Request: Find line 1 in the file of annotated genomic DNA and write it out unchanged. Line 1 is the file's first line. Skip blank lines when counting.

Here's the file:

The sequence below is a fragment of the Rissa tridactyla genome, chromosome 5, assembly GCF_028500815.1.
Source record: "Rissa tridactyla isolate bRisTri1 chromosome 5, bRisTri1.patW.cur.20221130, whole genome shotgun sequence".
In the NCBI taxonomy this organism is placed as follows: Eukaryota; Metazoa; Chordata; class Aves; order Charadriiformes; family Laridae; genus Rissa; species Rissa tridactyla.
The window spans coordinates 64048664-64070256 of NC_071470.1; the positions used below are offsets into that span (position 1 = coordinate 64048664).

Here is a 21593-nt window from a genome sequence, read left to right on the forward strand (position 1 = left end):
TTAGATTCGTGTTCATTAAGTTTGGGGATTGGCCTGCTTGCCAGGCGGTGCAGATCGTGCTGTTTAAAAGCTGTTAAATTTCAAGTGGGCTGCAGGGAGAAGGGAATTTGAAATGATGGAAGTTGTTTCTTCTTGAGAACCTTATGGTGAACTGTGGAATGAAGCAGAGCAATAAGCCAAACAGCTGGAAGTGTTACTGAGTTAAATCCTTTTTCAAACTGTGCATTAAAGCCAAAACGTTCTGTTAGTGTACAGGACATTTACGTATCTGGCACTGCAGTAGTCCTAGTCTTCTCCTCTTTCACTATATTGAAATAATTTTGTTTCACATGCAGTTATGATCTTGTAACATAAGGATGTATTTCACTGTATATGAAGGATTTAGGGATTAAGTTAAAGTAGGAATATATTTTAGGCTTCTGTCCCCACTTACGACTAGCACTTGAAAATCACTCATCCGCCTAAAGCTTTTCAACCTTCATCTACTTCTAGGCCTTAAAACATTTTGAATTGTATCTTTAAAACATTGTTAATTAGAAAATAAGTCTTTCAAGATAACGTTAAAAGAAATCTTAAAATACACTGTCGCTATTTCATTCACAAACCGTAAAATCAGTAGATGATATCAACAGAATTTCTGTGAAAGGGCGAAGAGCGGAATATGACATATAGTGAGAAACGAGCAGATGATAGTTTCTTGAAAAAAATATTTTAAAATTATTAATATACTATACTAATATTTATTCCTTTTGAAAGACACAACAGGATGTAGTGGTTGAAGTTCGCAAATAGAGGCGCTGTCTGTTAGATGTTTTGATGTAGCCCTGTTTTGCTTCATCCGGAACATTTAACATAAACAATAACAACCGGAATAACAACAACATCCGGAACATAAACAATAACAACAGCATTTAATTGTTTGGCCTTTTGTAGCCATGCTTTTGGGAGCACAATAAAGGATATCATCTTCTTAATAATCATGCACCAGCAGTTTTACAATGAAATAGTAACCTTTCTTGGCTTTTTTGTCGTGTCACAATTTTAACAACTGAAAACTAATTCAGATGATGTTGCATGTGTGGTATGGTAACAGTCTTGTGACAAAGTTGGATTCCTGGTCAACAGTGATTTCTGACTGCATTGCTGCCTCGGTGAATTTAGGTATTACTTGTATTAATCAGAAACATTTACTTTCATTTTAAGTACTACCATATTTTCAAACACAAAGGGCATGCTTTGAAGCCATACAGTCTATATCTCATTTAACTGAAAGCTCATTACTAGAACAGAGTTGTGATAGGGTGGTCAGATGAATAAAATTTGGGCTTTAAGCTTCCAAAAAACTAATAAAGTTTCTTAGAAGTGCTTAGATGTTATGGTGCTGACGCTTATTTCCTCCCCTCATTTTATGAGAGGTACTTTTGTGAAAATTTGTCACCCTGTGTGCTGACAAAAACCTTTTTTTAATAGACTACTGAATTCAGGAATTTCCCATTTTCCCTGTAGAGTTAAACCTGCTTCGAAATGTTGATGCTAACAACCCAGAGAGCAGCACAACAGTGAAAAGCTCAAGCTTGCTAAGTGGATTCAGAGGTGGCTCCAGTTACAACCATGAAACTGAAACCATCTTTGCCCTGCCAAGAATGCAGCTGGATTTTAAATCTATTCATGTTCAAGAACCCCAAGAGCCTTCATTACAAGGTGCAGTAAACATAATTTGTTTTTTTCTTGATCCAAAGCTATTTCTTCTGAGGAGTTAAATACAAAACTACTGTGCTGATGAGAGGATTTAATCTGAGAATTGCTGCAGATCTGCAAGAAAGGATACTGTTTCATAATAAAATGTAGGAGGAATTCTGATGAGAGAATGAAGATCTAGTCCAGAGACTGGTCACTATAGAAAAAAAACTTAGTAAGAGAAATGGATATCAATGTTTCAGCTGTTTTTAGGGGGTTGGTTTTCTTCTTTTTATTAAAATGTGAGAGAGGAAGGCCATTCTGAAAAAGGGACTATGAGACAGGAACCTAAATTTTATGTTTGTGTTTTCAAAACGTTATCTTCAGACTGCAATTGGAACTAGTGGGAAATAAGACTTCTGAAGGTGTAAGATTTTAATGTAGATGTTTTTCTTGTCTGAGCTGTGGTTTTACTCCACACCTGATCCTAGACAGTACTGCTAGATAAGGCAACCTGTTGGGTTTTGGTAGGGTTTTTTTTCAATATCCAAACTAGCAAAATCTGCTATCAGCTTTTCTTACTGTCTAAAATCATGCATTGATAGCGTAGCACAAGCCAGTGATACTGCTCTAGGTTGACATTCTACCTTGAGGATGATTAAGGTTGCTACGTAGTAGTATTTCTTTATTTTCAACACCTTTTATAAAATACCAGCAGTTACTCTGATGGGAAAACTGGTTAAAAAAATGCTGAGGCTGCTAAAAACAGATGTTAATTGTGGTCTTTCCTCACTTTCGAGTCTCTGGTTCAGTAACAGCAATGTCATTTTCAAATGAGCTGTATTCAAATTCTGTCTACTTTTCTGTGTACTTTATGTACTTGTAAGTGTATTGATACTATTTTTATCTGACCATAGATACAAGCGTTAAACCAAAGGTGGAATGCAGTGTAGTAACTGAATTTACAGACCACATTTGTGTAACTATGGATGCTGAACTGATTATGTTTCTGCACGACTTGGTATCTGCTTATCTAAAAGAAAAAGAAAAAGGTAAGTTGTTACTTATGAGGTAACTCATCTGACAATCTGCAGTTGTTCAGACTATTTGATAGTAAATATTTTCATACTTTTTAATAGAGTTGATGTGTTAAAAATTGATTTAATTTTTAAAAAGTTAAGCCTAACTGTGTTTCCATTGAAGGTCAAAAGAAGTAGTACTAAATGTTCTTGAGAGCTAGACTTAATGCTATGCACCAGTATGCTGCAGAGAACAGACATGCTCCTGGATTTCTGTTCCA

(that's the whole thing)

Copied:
The sequence below is a fragment of the Rissa tridactyla genome, chromosome 5, assembly GCF_028500815.1.